- large metal loop (wire macrame hoop)
- thrifted lacy doily (thinner fibers like doilies made of mercerized cotton work the best)
- small ball of inexpensive light weight yarn (cotton/polly blend for less frey)
- clothes pins or clips
- decorations (feathers, shells, stones, jewelry pieces)
Instead of the traditional dream catcher method of wrapping a loop with leather lacing, I decided to cover the metal hoop with a multi colored light weight yarn. One way to do this would be tying, gluing & then carefully wrapping the hoop. If you are familiar with macrame lark head & half hitch knotting techniques, you can cover your loop as I have in my example. I like these knots because they give one braided side, & one wrapped side to the loop, & act as one long tube to securely cover the entire round. Knotting the loop took about 20 minutes in total. Here's a written instructional on the half hitch if you're interested in learning how.
If you've used a knotting method to cover your loop - make sure the braid is straight and decide which side will be the face of your dream catcher. Knot a loop in the yarn (or leather if you decide to wrap it with lacing) to act as the top, & a place to eventually hang on a nail.
Lay your doily in the center of the hoop to decide which way is up. Notice how small the circumference of the doily appears in relation to the hoop? Tricky right? Now you know my shortcut... did you think i knotted all that fancy star shaped magic? Nope. & all it cost was 10 cents. Time to start browsing the doily bin.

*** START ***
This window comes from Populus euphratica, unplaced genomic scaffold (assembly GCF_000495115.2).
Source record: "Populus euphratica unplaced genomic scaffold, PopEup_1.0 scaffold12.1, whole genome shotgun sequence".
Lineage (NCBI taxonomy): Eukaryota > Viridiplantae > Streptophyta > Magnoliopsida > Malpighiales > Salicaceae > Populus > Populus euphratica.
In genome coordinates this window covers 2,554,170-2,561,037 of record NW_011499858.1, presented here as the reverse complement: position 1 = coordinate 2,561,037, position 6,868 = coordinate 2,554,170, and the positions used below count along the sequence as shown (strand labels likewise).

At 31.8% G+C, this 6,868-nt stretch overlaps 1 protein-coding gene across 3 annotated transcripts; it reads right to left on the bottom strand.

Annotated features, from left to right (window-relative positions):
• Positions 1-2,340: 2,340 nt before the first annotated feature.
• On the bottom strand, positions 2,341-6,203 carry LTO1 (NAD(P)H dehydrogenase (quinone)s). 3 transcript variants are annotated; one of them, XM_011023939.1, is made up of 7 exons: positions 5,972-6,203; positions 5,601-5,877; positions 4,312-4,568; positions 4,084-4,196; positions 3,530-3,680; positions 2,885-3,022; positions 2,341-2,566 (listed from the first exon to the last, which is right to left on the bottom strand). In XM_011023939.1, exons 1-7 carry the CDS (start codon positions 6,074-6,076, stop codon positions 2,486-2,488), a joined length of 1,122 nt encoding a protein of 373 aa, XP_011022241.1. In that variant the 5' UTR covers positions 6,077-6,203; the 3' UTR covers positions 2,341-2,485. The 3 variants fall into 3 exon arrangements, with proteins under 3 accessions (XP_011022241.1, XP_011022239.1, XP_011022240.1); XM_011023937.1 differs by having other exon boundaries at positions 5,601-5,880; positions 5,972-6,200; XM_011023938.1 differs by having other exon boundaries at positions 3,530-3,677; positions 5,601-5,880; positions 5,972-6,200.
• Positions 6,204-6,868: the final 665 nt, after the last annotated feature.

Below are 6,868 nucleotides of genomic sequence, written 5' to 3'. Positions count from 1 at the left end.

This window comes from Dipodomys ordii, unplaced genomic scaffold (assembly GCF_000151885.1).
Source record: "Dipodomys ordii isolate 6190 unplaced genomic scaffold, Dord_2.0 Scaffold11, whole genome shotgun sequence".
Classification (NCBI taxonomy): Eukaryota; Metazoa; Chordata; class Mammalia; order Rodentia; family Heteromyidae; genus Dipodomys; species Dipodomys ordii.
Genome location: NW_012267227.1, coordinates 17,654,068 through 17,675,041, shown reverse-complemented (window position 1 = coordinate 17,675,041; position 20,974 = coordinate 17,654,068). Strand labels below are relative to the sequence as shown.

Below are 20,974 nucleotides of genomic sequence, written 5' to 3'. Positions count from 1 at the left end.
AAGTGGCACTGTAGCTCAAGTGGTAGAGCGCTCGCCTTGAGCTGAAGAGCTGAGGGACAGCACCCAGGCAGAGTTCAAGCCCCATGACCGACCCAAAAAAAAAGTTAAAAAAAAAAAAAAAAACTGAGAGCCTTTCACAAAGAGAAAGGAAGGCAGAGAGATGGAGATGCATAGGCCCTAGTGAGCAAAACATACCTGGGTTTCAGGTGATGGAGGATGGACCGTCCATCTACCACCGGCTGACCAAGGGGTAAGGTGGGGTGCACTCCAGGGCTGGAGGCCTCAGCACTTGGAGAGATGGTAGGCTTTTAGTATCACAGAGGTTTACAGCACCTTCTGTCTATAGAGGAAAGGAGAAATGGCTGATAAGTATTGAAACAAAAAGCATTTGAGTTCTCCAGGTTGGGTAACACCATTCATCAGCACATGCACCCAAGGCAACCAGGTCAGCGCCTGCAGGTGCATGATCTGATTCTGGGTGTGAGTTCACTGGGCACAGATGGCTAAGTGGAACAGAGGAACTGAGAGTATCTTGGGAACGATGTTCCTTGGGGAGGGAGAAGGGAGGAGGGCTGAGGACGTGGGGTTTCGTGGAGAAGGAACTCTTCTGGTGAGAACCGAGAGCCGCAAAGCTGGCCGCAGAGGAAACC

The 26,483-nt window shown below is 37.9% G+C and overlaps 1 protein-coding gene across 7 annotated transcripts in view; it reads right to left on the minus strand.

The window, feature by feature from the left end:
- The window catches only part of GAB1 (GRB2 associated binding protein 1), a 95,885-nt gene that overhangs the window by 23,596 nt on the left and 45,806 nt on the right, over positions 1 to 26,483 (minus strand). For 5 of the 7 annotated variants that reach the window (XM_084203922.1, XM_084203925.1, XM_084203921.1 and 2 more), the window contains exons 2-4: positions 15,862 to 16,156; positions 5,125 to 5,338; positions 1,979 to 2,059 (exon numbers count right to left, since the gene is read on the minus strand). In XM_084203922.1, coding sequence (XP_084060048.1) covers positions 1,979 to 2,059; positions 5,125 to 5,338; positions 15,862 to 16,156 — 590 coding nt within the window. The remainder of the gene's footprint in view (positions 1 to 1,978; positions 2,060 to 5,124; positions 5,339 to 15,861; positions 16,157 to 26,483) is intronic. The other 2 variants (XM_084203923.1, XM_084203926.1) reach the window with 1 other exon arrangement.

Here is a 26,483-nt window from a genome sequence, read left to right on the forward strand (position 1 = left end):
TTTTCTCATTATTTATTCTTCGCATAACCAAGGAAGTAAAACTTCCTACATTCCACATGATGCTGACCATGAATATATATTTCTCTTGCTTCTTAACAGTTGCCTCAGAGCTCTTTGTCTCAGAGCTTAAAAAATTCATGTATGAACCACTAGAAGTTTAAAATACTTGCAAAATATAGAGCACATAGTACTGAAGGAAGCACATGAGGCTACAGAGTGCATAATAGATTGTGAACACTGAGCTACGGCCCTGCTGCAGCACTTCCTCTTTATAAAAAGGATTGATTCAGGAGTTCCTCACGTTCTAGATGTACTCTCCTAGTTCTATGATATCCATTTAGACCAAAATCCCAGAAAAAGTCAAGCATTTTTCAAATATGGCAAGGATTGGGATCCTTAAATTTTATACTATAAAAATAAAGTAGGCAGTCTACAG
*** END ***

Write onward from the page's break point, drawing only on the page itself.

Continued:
It's time to start stretching & tying the web of your dream catcher. This is the really fun part - but if you allow the web to go slack, you'll be disappointed with the final result. Work across from each other in quadrants. Think north, south, east, west, & divide evenly until there are no sagging areas. If you find half way through that your initial tie offs are a bit slack, cut them & re-tie.
I also left all ties with two loose ends dangling. These ties are what secures the adornments you will add in the final stage of the project. Remember while tying - keep that web taught!
Finally, once all loose areas have been pulled & tied tightly, your web will be tight & ready to decorate. Using a lace crocheted doily like this one provided me with an instantly intricate design that would have been beyond my capability in creating - but in using similar fibers & colors, blends almost seamlessly into the project.
Tips on creating a seamless look:
- use yarn with mixed fibers of a similar tone to make it easier to match that of your thrifted doily
- consider dying doily to match the yarn, or immersing the finished product in a dye bath before adding embellishments. If doing this, be sure that you are using natural fibers of similar content. Synthetics require special acid dyes & heat methods, so stick to natural cold water baths if possible.
- scout doilies which are more lacy, unstarched, & on the thin side. Thick stiff ones will not give you the stretched effect as they will not expand or contort into a natural web-like shape.
Did you like this DIY? I hope you do! If you decide to create one for your own home, or someone you love, please send me a picture at firstname.lastname@example.org. I'd love to share your take on this project.
Special thanks to Lune Vintage for this tutorial.